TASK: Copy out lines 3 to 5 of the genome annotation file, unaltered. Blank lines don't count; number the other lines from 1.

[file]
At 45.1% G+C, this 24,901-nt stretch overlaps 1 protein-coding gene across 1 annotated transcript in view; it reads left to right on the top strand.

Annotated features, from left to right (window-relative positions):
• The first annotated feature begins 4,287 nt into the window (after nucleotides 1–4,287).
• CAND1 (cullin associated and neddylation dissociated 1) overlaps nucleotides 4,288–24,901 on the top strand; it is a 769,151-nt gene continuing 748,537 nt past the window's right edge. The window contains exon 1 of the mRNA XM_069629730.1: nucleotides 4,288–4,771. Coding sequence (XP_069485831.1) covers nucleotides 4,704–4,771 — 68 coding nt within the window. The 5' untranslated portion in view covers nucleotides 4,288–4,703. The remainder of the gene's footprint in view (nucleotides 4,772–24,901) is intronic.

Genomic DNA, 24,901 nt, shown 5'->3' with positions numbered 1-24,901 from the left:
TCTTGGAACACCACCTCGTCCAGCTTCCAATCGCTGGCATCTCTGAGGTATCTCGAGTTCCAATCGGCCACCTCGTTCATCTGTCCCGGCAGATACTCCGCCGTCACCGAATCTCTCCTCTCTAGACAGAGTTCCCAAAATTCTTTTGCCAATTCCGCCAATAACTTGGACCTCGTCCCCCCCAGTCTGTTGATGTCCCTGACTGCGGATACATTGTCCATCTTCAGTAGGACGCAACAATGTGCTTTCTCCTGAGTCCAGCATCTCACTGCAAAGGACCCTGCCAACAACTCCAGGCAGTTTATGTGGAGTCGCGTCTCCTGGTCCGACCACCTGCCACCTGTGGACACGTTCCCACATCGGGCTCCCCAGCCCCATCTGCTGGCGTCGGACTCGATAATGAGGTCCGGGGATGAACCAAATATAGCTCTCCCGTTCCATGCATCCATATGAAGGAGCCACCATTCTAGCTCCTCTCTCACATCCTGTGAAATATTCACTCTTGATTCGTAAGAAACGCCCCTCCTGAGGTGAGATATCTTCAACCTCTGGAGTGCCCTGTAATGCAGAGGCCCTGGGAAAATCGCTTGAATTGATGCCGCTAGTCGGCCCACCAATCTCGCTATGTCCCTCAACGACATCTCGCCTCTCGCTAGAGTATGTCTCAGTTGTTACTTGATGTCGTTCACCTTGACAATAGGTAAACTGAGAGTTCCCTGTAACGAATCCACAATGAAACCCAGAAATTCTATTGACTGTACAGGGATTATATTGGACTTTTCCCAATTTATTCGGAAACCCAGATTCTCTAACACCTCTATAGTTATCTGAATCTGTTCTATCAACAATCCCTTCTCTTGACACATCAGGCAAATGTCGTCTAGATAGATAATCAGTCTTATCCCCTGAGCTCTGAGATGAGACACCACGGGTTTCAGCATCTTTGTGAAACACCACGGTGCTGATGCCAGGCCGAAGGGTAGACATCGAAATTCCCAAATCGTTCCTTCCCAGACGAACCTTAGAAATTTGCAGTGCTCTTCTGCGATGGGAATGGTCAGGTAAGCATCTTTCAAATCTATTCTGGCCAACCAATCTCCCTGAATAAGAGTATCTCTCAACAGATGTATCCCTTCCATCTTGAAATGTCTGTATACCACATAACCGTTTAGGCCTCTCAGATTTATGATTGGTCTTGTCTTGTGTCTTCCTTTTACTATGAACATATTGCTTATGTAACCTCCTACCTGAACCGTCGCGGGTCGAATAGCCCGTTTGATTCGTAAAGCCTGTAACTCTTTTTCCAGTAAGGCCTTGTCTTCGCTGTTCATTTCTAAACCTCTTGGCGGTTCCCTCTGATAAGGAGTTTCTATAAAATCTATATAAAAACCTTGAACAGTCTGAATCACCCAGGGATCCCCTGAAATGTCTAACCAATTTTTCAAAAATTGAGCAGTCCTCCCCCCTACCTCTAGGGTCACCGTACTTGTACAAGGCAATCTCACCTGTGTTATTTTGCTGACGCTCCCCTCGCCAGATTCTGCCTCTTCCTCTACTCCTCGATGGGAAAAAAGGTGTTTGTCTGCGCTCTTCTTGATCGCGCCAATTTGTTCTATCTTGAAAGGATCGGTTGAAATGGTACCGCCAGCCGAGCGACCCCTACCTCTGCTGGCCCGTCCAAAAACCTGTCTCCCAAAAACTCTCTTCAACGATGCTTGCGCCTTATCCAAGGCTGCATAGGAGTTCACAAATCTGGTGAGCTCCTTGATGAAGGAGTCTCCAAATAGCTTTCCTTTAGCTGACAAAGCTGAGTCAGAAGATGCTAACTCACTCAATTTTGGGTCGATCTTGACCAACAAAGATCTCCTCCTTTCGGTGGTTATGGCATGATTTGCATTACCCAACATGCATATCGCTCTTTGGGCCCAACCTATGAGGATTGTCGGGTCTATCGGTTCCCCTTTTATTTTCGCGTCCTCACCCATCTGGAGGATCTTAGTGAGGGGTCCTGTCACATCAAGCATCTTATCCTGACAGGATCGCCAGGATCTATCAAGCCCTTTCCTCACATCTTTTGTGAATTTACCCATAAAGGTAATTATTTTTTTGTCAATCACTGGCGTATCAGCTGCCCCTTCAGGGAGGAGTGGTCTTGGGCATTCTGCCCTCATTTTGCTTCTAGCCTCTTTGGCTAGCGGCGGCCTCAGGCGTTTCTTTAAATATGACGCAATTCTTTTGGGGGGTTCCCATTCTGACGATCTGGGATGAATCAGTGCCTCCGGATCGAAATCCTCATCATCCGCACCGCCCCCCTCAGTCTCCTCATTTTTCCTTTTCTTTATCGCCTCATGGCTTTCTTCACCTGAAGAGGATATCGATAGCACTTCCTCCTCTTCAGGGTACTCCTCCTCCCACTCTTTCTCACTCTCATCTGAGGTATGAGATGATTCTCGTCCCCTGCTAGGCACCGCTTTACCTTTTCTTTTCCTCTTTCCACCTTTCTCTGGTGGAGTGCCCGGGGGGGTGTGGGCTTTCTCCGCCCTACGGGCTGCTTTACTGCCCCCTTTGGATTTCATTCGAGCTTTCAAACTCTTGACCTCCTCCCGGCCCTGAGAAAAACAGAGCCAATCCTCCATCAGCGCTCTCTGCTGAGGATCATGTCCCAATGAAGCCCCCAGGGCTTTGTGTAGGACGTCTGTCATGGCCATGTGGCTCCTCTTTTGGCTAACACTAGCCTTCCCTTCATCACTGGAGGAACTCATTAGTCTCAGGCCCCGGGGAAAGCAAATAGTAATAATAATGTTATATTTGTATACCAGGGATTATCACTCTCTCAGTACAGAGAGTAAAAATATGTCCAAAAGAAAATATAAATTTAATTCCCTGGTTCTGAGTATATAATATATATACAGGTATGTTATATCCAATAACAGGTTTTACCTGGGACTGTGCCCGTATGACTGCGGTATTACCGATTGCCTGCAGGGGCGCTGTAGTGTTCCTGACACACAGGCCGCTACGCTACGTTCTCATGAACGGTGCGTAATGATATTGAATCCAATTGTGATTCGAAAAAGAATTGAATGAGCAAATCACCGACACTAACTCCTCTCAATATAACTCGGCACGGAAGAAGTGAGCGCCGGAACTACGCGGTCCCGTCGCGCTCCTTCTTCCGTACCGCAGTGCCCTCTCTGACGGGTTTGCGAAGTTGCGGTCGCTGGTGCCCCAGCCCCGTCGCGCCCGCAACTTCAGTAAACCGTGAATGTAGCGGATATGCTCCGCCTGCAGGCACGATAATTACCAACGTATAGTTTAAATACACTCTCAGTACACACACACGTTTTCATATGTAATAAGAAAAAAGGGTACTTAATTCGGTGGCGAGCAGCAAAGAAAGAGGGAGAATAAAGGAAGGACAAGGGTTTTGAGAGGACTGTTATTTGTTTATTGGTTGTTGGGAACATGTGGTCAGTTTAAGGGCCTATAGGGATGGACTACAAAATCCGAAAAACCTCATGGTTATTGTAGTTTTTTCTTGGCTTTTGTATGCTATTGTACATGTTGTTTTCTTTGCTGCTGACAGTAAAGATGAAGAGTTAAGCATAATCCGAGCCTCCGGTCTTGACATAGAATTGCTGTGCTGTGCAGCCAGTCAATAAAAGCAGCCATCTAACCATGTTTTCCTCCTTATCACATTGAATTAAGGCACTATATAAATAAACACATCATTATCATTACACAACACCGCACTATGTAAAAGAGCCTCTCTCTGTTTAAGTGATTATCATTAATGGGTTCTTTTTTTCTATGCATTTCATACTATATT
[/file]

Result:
• The first annotated feature begins 4,287 nt into the window (after nucleotides 1–4,287).
• CAND1 (cullin associated and neddylation dissociated 1) overlaps nucleotides 4,288–24,901 on the top strand; it is a 769,151-nt gene continuing 748,537 nt past the window's right edge. The window contains exon 1 of the mRNA XM_069629730.1: nucleotides 4,288–4,771. Coding sequence (XP_069485831.1) covers nucleotides 4,704–4,771 — 68 coding nt within the window. The 5' untranslated portion in view covers nucleotides 4,288–4,703. The remainder of the gene's footprint in view (nucleotides 4,772–24,901) is intronic.

Genomic DNA, 24,901 nt, shown 5'->3' with positions numbered 1-24,901 from the left: